I became active in IEEE after becoming a member of the program committee of the Electro Conference and Exposition (New York and Boston) even though I lived in Minneapolis. A consultant, whom I hired, was chair of the Technical Program Committee, asked me to participate which I did. He was Vice President Publications for the IEEE Engineering Management Society (EMS). Later he asked me to become Chair of the EMS Strategic Planning Committee. When I was elected to the EMS Board I chaired a committee to review the Engineering Management Review that had its problem at the time. I then found a new EiC who built the publication over several years and then found a replacement who continues to more than meet all requirements. My EMS activities included Chair, Professional Development Committee; Engineering Management Society President, Executive Vice President; Vice President Publications; Newsletter Editor; Chair of the Transition Committee for transitioning Engineering Management Society to the IEEE Technology Management Council; President of the Technology Management Council; and others.

My involvement with IEEE galactic came about after I attended a USAB meeting in Minneapolis. The result of this chance meeting, where I voiced my concerns about how little IEEE was doing in professional development for its members, resulted in being asked to take on the development of a new IEEE magazine on professional development that would become Today’s Engineer. I became the Founding Editor and EiC of Today’s Engineer; it was published as a 48 page color magazine that won all types of accolades for editorial content and presentation, managed to develop 5,000 paid subscribers, but was discontinued after three years of publication. Today’s Engineer now comes to IEEE members electronically and in a newsletter format. I began to learn the complexities of working within IEEE.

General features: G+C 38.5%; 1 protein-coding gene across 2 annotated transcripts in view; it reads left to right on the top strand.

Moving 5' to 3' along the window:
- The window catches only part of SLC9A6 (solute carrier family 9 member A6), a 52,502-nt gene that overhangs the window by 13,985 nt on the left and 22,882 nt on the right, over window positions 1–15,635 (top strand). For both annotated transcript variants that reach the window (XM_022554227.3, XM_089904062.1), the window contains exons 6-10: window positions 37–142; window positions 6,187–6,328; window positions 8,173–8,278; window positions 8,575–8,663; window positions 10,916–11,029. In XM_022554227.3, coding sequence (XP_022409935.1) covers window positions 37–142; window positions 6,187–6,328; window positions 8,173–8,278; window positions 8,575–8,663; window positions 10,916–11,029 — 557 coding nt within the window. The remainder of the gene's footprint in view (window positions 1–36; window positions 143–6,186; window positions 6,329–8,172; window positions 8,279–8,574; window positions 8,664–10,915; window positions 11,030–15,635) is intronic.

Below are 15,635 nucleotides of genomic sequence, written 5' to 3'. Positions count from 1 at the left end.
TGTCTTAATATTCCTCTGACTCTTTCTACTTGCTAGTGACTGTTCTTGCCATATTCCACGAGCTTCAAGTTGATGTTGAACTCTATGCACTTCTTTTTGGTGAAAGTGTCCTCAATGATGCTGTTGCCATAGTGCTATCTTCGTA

Over the last twenty-years I have served on many IEEE Committees that included, Publications Services Products Board (PSPB); PSPB Strategic Planning Committee; Technical Activities Board (TAB); IEEE New Initiatives Committee; Tellers Committee; Career Services Committee Chair; TAB Finance Committee; TAB Society Review Committee; TAB Strategic Planning Committee; TAB/PSPB Products Services Committee (PSC); PSC Conference Publications Committee Chair; IEEE-USA Business Development Committee Chair; IEEE-USA E-book Committee Chair; IEEE-USA Communications Committee.

Over the years I presented or published about 40 papers at management of innovation and technology conferences, gave many keynotes, and authored five books related to technology management with some translated in Chinese, Korean, and Spanish.

I brought a joint business management and academic perspective to IEEE. My service on many 3M/University committees and subsequent teaching opportunities at the University of Minnesota, St. Thomas University, my two Fulbright appointments, and representing 3M to several academic advisory boards gave me an intimate working knowledge of the academic community.

I was a person who could not do repetitive design work or remain in one area over a lifetime. There was too much exciting new technology out there to limit myself to a narrow field. As I became involved in technical management, I needed to look beyond the technical because bringing a new technology to the marketplace required more than technology: it required integration with many other organizational functions and disciplines.

Over the years I did have the opportunity to develop multi-disciplinary competencies both as related to engineering and management. But those experiences were provided because I had the courage to take on projects that others declined. There is no doubt that at times I took on more than I was capable of accomplishing on projects that garnered my curiosity but if I got into trouble I put in whatever effort was required to solve the problem. Often, it involved working around the clock for days.

My career allowed me to consider the pieces as well as the whole: I had the opportunity to see both the forest and the trees. I was also privileged to share a vocation and an avocation: that makes a great combination but may not be available to everyone. But, then it’s necessary to recognize the opportunities that further a career. A career path is a very personal issue and involves the whole person and of course some level of “luck.” What was good for me may not be good for others. I can only tell the story as “how I did it.”